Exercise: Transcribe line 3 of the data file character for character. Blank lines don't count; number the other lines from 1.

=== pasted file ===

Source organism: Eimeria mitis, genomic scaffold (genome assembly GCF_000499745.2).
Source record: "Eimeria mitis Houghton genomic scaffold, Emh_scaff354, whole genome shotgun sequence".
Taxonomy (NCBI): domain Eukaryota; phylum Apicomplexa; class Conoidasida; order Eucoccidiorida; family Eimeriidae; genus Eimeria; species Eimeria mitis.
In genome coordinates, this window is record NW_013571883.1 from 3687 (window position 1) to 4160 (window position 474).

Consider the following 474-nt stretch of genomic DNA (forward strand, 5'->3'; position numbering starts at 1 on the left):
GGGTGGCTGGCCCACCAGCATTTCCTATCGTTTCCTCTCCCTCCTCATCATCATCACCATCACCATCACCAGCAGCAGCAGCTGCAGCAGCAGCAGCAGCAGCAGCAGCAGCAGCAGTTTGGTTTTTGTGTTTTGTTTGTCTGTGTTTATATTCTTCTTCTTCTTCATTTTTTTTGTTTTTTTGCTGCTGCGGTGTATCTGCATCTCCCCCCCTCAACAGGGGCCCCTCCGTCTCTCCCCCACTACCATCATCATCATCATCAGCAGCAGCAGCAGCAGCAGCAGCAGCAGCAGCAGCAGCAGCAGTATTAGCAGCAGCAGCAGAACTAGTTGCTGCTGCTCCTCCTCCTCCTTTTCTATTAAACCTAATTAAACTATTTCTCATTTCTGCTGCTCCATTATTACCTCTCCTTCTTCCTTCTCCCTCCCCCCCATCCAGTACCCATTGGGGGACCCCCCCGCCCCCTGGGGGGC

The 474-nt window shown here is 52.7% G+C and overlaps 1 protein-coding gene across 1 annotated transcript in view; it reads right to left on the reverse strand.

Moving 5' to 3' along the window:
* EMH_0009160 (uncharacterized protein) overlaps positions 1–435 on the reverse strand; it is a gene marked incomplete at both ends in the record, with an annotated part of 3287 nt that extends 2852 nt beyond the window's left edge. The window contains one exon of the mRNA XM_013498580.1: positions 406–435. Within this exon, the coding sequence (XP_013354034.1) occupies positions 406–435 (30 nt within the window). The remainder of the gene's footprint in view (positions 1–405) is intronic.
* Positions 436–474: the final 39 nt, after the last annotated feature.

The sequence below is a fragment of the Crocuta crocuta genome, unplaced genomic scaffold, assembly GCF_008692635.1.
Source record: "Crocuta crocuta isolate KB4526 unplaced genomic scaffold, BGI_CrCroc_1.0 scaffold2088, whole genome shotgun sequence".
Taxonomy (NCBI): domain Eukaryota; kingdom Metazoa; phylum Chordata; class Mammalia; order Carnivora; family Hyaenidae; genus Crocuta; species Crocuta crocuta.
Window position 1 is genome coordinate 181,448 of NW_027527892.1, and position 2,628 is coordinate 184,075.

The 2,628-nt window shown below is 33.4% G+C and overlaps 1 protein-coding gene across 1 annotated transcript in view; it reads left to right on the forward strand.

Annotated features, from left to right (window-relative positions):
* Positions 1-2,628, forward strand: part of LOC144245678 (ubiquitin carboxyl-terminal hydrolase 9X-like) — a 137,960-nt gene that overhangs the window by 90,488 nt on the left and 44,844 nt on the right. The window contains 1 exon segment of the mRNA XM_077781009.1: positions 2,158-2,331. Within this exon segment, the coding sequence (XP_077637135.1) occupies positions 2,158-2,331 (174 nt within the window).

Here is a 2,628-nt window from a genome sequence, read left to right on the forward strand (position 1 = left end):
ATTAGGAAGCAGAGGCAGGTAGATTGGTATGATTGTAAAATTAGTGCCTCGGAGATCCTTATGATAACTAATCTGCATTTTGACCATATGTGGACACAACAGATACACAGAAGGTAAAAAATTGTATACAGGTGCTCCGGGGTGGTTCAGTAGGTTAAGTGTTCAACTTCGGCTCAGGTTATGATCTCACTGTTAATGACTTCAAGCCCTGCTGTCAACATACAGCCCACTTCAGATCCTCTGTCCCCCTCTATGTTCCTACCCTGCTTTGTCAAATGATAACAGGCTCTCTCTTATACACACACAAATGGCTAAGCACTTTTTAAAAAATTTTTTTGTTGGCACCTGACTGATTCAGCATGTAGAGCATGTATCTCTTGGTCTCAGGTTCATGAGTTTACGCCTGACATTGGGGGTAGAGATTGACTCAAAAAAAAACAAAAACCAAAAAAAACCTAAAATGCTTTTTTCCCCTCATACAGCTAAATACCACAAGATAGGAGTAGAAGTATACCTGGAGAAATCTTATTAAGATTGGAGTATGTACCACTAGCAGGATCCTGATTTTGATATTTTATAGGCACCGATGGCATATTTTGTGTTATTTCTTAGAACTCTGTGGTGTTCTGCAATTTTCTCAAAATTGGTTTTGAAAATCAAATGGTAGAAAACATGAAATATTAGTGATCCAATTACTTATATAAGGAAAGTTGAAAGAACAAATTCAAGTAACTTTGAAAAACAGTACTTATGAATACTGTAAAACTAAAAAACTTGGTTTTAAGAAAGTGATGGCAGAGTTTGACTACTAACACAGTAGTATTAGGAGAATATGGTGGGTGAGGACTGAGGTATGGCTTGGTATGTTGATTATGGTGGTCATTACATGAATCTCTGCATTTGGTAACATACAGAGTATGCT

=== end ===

Taxonomy (NCBI): domain Eukaryota; phylum Apicomplexa; class Conoidasida; order Eucoccidiorida; family Eimeriidae; genus Eimeria; species Eimeria mitis.